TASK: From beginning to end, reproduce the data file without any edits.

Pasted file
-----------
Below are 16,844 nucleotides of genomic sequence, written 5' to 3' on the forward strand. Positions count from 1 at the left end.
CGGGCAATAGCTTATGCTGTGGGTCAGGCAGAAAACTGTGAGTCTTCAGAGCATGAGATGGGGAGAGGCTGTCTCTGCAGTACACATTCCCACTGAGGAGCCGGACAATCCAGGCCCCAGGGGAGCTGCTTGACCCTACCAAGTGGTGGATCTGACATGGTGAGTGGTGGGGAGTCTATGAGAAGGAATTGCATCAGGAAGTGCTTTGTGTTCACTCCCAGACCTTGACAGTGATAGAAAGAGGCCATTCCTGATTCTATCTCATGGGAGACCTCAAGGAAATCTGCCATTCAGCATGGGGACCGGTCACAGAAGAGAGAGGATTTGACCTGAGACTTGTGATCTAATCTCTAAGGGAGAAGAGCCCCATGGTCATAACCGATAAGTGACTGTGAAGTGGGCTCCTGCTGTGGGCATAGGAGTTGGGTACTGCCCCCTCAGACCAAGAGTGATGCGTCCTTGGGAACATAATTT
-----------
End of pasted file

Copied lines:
Below are 16,844 nucleotides of genomic sequence, written 5' to 3' on the forward strand. Positions count from 1 at the left end.
CGGGCAATAGCTTATGCTGTGGGTCAGGCAGAAAACTGTGAGTCTTCAGAGCATGAGATGGGGAGAGGCTGTCTCTGCAGTACACATTCCCACTGAGGAGCCGGACAATCCAGGCCCCAGGGGAGCTGCTTGACCCTACCAAGTGGTGGATCTGACATGGTGAGTGGTGGGGAGTCTATGAGAAGGAATTGCATCAGGAAGTGCTTTGTGTTCACTCCCAGACCTTGACAGTGATAGAAAGAGGCCATTCCTGATTCTATCTCATGGGAGACCTCAAGGAAATCTGCCATTCAGCATGGGGACCGGTCACAGAAGAGAGAGGATTTGACCTGAGACTTGTGATCTAATCTCTAAGGGAGAAGAGCCCCATGGTCATAACCGATAAGTGACTGTGAAGTGGGCTCCTGCTGTGGGCATAGGAGTTGGGTACTGCCCCCTCAGACCAAGAGTGATGCGTCCTTGGGAACATAATTT